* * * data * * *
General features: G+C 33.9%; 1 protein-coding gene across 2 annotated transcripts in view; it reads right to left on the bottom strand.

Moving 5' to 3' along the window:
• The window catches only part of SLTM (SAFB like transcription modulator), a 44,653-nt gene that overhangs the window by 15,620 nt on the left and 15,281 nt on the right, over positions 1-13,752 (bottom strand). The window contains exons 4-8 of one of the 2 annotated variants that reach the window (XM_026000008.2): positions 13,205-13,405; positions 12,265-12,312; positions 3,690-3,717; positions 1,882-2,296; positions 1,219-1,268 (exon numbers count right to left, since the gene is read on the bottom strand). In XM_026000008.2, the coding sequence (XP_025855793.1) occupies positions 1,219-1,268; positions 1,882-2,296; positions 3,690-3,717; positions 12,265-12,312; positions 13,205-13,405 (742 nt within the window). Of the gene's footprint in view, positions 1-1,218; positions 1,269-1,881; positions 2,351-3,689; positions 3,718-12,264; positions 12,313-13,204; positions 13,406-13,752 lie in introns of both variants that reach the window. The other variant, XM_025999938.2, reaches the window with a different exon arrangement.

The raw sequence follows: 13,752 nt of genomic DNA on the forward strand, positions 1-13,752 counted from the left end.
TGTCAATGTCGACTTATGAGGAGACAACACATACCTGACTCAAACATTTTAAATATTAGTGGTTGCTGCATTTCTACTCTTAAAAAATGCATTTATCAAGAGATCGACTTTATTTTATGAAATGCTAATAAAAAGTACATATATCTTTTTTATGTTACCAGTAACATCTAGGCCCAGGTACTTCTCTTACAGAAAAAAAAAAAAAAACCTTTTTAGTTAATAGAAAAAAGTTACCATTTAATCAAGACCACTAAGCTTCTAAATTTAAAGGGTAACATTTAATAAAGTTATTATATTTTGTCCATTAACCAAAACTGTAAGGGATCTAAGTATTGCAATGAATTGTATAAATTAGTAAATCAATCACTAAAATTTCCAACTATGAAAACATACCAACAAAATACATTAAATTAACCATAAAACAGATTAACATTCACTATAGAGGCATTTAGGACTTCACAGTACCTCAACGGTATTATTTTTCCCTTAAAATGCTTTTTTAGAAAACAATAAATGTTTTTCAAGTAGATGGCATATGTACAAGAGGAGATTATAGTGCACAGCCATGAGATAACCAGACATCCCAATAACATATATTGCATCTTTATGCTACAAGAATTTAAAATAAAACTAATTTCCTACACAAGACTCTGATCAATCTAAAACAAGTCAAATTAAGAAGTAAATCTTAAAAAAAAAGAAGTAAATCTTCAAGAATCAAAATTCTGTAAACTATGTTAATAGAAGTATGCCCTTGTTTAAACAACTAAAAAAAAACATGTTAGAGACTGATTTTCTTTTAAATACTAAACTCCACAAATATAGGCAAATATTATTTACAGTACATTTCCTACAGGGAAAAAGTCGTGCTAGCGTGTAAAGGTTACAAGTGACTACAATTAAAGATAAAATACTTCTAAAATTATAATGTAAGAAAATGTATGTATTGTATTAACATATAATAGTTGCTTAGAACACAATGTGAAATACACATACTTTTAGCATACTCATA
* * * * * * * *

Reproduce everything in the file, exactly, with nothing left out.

General features: G+C 33.9%; 1 protein-coding gene across 2 annotated transcripts in view; it reads right to left on the bottom strand.

Moving 5' to 3' along the window:
• The window catches only part of SLTM (SAFB like transcription modulator), a 44,653-nt gene that overhangs the window by 15,620 nt on the left and 15,281 nt on the right, over positions 1-13,752 (bottom strand). The window contains exons 4-8 of one of the 2 annotated variants that reach the window (XM_026000008.2): positions 13,205-13,405; positions 12,265-12,312; positions 3,690-3,717; positions 1,882-2,296; positions 1,219-1,268 (exon numbers count right to left, since the gene is read on the bottom strand). In XM_026000008.2, the coding sequence (XP_025855793.1) occupies positions 1,219-1,268; positions 1,882-2,296; positions 3,690-3,717; positions 12,265-12,312; positions 13,205-13,405 (742 nt within the window). Of the gene's footprint in view, positions 1-1,218; positions 1,269-1,881; positions 2,351-3,689; positions 3,718-12,264; positions 12,313-13,204; positions 13,406-13,752 lie in introns of both variants that reach the window. The other variant, XM_025999938.2, reaches the window with a different exon arrangement.

The raw sequence follows: 13,752 nt of genomic DNA on the forward strand, positions 1-13,752 counted from the left end.
TGTCAATGTCGACTTATGAGGAGACAACACATACCTGACTCAAACATTTTAAATATTAGTGGTTGCTGCATTTCTACTCTTAAAAAATGCATTTATCAAGAGATCGACTTTATTTTATGAAATGCTAATAAAAAGTACATATATCTTTTTTATGTTACCAGTAACATCTAGGCCCAGGTACTTCTCTTACAGAAAAAAAAAAAAAAACCTTTTTAGTTAATAGAAAAAAGTTACCATTTAATCAAGACCACTAAGCTTCTAAATTTAAAGGGTAACATTTAATAAAGTTATTATATTTTGTCCATTAACCAAAACTGTAAGGGATCTAAGTATTGCAATGAATTGTATAAATTAGTAAATCAATCACTAAAATTTCCAACTATGAAAACATACCAACAAAATACATTAAATTAACCATAAAACAGATTAACATTCACTATAGAGGCATTTAGGACTTCACAGTACCTCAACGGTATTATTTTTCCCTTAAAATGCTTTTTTAGAAAACAATAAATGTTTTTCAAGTAGATGGCATATGTACAAGAGGAGATTATAGTGCACAGCCATGAGATAACCAGACATCCCAATAACATATATTGCATCTTTATGCTACAAGAATTTAAAATAAAACTAATTTCCTACACAAGACTCTGATCAATCTAAAACAAGTCAAATTAAGAAGTAAATCTTAAAAAAAAAGAAGTAAATCTTCAAGAATCAAAATTCTGTAAACTATGTTAATAGAAGTATGCCCTTGTTTAAACAACTAAAAAAAAACATGTTAGAGACTGATTTTCTTTTAAATACTAAACTCCACAAATATAGGCAAATATTATTTACAGTACATTTCCTACAGGGAAAAAGTCGTGCTAGCGTGTAAAGGTTACAAGTGACTACAATTAAAGATAAAATACTTCTAAAATTATAATGTAAGAAAATGTATGTATTGTATTAACATATAATAGTTGCTTAGAACACAATGTGAAATACACATACTTTTAGCATACTCATA